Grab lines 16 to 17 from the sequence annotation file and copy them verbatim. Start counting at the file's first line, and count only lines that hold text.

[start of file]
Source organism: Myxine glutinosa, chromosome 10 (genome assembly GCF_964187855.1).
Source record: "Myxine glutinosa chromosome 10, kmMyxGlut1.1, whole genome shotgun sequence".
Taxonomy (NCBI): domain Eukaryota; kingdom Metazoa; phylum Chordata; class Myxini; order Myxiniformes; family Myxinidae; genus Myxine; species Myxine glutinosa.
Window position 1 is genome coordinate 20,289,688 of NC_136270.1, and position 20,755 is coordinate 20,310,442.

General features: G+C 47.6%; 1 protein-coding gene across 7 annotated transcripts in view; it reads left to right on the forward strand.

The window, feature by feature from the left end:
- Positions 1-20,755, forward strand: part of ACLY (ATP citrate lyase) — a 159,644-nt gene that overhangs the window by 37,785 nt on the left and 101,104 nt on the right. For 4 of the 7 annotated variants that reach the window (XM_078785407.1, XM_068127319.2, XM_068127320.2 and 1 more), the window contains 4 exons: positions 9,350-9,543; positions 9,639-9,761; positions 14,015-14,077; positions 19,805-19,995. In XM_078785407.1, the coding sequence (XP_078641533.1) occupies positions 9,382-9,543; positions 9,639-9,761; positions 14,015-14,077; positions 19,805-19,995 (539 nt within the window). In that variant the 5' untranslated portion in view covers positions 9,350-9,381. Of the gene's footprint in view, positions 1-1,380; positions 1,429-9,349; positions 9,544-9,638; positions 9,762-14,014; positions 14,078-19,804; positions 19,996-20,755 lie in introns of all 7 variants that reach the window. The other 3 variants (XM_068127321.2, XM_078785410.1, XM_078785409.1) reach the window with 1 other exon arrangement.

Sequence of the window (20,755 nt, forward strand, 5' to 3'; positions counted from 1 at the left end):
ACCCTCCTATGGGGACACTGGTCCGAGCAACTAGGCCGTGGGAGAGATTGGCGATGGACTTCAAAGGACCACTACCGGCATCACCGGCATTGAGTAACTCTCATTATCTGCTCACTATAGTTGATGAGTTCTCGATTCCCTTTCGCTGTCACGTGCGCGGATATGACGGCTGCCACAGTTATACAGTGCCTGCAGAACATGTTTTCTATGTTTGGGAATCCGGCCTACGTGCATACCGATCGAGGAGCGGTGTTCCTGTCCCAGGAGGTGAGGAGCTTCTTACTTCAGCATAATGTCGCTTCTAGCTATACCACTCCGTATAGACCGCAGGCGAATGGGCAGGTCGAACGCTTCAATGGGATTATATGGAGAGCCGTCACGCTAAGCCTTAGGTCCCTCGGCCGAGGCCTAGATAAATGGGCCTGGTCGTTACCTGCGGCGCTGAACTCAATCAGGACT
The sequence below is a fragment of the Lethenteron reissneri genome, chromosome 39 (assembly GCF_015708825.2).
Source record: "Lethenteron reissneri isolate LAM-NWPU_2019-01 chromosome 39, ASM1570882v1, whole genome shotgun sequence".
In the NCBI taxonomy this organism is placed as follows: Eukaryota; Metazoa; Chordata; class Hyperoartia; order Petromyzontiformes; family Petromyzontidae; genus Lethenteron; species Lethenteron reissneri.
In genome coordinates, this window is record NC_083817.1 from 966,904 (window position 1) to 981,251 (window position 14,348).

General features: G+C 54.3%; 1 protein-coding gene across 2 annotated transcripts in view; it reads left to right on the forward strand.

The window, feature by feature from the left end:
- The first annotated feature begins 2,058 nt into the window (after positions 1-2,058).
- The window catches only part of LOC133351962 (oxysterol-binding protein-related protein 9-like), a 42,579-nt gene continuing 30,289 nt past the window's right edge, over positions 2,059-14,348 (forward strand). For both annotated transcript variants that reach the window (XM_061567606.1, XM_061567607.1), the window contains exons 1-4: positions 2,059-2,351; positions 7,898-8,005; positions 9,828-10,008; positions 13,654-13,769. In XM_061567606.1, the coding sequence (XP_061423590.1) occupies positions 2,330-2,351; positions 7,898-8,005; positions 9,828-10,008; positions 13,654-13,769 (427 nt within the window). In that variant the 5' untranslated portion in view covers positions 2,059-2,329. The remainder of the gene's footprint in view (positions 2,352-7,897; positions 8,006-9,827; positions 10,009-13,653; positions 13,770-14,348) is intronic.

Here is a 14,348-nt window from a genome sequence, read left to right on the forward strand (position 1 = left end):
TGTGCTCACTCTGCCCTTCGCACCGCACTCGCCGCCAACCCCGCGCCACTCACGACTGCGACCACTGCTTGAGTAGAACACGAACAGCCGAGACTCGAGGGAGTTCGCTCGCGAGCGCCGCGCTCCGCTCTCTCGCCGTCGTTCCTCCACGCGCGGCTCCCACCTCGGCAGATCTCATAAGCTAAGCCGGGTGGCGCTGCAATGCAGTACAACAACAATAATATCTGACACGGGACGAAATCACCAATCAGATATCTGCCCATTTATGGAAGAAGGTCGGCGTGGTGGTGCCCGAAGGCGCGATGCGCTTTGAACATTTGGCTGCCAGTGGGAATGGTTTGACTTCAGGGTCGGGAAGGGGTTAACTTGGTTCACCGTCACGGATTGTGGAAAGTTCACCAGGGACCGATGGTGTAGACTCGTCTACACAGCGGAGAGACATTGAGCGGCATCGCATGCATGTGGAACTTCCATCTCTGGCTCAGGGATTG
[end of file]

- The first annotated feature begins 2,058 nt into the window (after positions 1-2,058).
- The window catches only part of LOC133351962 (oxysterol-binding protein-related protein 9-like), a 42,579-nt gene continuing 30,289 nt past the window's right edge, over positions 2,059-14,348 (forward strand). For both annotated transcript variants that reach the window (XM_061567606.1, XM_061567607.1), the window contains exons 1-4: positions 2,059-2,351; positions 7,898-8,005; positions 9,828-10,008; positions 13,654-13,769. In XM_061567606.1, the coding sequence (XP_061423590.1) occupies positions 2,330-2,351; positions 7,898-8,005; positions 9,828-10,008; positions 13,654-13,769 (427 nt within the window). In that variant the 5' untranslated portion in view covers positions 2,059-2,329. The remainder of the gene's footprint in view (positions 2,352-7,897; positions 8,006-9,827; positions 10,009-13,653; positions 13,770-14,348) is intronic.